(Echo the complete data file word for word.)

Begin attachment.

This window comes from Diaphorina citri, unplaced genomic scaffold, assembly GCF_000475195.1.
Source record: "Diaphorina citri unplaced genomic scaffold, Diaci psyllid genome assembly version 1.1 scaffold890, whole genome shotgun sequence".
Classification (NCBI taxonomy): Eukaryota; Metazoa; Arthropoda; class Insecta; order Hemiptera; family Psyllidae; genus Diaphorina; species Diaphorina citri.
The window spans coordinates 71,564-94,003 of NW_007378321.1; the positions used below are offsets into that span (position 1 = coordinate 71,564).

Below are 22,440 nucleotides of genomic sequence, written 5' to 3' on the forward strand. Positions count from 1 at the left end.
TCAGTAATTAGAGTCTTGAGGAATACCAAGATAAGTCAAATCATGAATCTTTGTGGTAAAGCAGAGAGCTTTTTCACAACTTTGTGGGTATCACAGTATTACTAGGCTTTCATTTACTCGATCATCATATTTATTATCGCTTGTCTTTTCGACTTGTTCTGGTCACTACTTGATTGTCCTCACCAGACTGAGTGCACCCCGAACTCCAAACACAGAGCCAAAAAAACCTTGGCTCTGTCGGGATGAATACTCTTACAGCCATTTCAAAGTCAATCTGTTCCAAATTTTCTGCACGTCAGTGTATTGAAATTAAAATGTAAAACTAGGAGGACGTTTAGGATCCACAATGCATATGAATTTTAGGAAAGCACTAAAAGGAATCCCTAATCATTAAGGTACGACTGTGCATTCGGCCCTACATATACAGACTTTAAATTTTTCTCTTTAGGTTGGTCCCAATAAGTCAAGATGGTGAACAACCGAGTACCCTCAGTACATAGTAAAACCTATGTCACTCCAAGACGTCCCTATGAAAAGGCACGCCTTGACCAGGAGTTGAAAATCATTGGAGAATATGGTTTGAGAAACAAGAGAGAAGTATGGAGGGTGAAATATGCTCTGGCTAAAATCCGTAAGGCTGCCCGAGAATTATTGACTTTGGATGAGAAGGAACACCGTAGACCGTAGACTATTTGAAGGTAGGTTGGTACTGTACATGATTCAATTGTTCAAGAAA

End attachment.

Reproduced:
This window comes from Diaphorina citri, unplaced genomic scaffold, assembly GCF_000475195.1.
Source record: "Diaphorina citri unplaced genomic scaffold, Diaci psyllid genome assembly version 1.1 scaffold890, whole genome shotgun sequence".
Classification (NCBI taxonomy): Eukaryota; Metazoa; Arthropoda; class Insecta; order Hemiptera; family Psyllidae; genus Diaphorina; species Diaphorina citri.
The window spans coordinates 71,564-94,003 of NW_007378321.1; the positions used below are offsets into that span (position 1 = coordinate 71,564).

Below are 22,440 nucleotides of genomic sequence, written 5' to 3' on the forward strand. Positions count from 1 at the left end.
TCAGTAATTAGAGTCTTGAGGAATACCAAGATAAGTCAAATCATGAATCTTTGTGGTAAAGCAGAGAGCTTTTTCACAACTTTGTGGGTATCACAGTATTACTAGGCTTTCATTTACTCGATCATCATATTTATTATCGCTTGTCTTTTCGACTTGTTCTGGTCACTACTTGATTGTCCTCACCAGACTGAGTGCACCCCGAACTCCAAACACAGAGCCAAAAAAACCTTGGCTCTGTCGGGATGAATACTCTTACAGCCATTTCAAAGTCAATCTGTTCCAAATTTTCTGCACGTCAGTGTATTGAAATTAAAATGTAAAACTAGGAGGACGTTTAGGATCCACAATGCATATGAATTTTAGGAAAGCACTAAAAGGAATCCCTAATCATTAAGGTACGACTGTGCATTCGGCCCTACATATACAGACTTTAAATTTTTCTCTTTAGGTTGGTCCCAATAAGTCAAGATGGTGAACAACCGAGTACCCTCAGTACATAGTAAAACCTATGTCACTCCAAGACGTCCCTATGAAAAGGCACGCCTTGACCAGGAGTTGAAAATCATTGGAGAATATGGTTTGAGAAACAAGAGAGAAGTATGGAGGGTGAAATATGCTCTGGCTAAAATCCGTAAGGCTGCCCGAGAATTATTGACTTTGGATGAGAAGGAACACCGTAGACCGTAGACTATTTGAAGGTAGGTTGGTACTGTACATGATTCAATTGTTCAAGAAA